Persistence of first-generation Mexican American university students in a Hispanic serving institution

Date
2005
Authors
Pino, Diana Marie
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Abstract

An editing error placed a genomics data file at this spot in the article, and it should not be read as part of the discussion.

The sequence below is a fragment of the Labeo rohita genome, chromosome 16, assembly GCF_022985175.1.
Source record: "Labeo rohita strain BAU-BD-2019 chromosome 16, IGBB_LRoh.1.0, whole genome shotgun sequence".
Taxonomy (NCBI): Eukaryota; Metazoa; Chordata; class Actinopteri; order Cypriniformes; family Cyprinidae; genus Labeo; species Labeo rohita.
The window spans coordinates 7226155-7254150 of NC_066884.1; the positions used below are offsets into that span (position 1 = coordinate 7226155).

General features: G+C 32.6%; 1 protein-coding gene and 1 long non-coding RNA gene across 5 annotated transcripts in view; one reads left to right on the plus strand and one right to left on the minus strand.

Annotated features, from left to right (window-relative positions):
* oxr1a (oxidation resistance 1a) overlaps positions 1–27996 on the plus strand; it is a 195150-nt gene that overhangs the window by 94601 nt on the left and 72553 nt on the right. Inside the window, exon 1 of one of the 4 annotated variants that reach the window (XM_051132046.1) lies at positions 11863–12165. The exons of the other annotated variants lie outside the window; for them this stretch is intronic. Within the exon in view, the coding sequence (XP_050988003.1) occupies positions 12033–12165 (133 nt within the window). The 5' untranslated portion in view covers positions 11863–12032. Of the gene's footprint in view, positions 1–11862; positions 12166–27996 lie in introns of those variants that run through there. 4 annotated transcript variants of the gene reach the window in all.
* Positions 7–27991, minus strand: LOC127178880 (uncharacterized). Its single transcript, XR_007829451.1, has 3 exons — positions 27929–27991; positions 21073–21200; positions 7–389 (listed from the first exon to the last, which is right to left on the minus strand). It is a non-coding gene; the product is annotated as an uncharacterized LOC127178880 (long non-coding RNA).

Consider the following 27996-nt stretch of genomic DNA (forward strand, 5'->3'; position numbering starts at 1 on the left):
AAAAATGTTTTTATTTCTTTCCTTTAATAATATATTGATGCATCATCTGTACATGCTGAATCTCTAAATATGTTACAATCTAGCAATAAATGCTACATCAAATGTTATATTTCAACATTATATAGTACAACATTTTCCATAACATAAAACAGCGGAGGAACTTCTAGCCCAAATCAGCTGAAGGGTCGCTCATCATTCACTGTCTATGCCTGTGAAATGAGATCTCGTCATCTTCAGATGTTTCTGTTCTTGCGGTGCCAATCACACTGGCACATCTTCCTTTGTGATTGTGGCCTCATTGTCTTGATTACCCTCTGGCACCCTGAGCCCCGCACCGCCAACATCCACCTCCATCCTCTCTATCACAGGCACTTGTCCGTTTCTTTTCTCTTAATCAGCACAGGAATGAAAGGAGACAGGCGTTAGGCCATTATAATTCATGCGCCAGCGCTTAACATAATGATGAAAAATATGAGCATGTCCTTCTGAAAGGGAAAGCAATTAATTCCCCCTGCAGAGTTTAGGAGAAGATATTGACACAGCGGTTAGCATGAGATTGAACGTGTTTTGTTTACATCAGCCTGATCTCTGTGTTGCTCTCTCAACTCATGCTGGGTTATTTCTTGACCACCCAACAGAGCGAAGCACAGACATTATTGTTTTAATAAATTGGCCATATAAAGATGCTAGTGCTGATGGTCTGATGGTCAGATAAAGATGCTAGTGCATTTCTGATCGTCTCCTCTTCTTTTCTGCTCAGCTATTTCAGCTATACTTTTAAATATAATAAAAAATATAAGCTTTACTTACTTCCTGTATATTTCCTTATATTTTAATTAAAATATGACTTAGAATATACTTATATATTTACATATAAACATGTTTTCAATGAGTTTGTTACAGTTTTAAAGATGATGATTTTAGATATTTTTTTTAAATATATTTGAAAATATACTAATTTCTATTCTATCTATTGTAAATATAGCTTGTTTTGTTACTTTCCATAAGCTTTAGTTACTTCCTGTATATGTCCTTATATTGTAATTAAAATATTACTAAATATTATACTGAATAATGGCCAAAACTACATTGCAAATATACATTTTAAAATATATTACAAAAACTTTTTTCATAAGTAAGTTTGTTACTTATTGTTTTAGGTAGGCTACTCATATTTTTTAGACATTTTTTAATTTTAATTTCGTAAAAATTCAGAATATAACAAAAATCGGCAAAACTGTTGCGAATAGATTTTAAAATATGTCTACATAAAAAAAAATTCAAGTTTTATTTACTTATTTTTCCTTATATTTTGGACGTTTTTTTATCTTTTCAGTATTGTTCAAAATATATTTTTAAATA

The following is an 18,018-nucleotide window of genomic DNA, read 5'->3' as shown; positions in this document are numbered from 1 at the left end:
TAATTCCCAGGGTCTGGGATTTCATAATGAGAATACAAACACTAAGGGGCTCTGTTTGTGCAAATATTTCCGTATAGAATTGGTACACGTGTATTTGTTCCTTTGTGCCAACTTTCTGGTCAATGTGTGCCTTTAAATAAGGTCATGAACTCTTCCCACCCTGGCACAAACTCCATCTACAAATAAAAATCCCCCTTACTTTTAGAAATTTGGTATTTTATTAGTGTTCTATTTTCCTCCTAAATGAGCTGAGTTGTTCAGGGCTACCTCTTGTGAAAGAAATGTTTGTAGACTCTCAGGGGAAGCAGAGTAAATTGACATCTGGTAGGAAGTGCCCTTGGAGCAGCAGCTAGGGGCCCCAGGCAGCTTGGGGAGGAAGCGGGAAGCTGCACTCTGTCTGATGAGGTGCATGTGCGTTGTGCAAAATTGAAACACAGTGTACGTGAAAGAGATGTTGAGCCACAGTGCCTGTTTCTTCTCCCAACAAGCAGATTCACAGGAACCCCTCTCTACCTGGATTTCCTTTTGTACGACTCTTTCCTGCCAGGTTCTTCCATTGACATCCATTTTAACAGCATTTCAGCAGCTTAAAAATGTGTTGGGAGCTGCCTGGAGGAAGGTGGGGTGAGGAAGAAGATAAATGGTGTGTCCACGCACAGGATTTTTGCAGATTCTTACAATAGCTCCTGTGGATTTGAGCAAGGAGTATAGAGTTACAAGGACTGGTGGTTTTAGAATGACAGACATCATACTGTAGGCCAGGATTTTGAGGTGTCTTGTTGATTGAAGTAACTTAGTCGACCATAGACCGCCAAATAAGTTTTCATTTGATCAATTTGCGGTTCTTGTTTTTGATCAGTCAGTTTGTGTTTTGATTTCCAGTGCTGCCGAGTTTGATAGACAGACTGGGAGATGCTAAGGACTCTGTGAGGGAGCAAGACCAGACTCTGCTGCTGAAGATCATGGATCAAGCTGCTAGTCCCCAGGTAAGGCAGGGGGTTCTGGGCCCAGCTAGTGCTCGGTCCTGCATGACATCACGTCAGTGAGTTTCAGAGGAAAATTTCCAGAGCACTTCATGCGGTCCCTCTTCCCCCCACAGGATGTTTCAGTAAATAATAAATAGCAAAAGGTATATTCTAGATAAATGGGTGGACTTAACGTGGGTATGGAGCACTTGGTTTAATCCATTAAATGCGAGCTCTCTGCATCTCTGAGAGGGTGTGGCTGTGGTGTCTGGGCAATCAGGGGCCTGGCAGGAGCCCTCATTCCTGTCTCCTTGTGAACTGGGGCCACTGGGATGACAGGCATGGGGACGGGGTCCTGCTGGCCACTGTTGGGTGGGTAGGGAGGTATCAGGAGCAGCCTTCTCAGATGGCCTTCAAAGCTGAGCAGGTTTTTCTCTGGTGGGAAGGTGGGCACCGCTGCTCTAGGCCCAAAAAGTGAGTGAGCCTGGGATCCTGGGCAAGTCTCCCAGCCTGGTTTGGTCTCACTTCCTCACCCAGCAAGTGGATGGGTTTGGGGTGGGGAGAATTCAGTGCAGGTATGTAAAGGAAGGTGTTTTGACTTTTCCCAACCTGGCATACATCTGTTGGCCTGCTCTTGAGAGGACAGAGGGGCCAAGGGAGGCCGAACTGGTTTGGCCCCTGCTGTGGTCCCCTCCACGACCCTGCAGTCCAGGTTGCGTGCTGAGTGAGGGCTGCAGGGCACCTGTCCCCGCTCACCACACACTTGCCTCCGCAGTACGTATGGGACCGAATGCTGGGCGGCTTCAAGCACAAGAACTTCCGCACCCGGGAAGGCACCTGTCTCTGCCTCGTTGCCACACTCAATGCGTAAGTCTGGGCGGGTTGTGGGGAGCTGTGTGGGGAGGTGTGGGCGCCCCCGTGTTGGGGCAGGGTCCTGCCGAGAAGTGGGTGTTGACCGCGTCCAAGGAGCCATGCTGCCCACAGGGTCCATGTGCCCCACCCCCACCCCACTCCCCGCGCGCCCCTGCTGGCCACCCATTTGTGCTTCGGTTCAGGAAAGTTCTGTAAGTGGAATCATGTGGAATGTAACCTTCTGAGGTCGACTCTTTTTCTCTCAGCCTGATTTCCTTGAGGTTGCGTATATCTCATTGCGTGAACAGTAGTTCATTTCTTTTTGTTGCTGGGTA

Mexican Americans are underrepresented in higher education and are less likely to complete a college degree than any other group in the United States. College drop out rates of Mexican American students are highest in the first year of college as a result of the many barriers they face. One such barrier is being the first in one’s family to attend college, leaving one to on their own to navigate through the college system. The purpose of this study was to identify the factors, as perceived by first-generation Mexican American university students, influencing the persistence of students in their first year of college and into their second year at a Hispanic Serving Institution. In addition, this study compared the perceptions of students in relation to gender. This study was conducted following qualitative research methods, utilizing focus groups and in-depth interviews to fully v capture, in richness and detail, the experiences of first-generation Mexican American university students. The findings of this study suggest that the factors contributing to the persistence of participants are exemplified in at least one of three major components. These components include participant self-concept, familial support, and institutional climate, together forming the foundation of college persistence among first-generation Mexican American university students.

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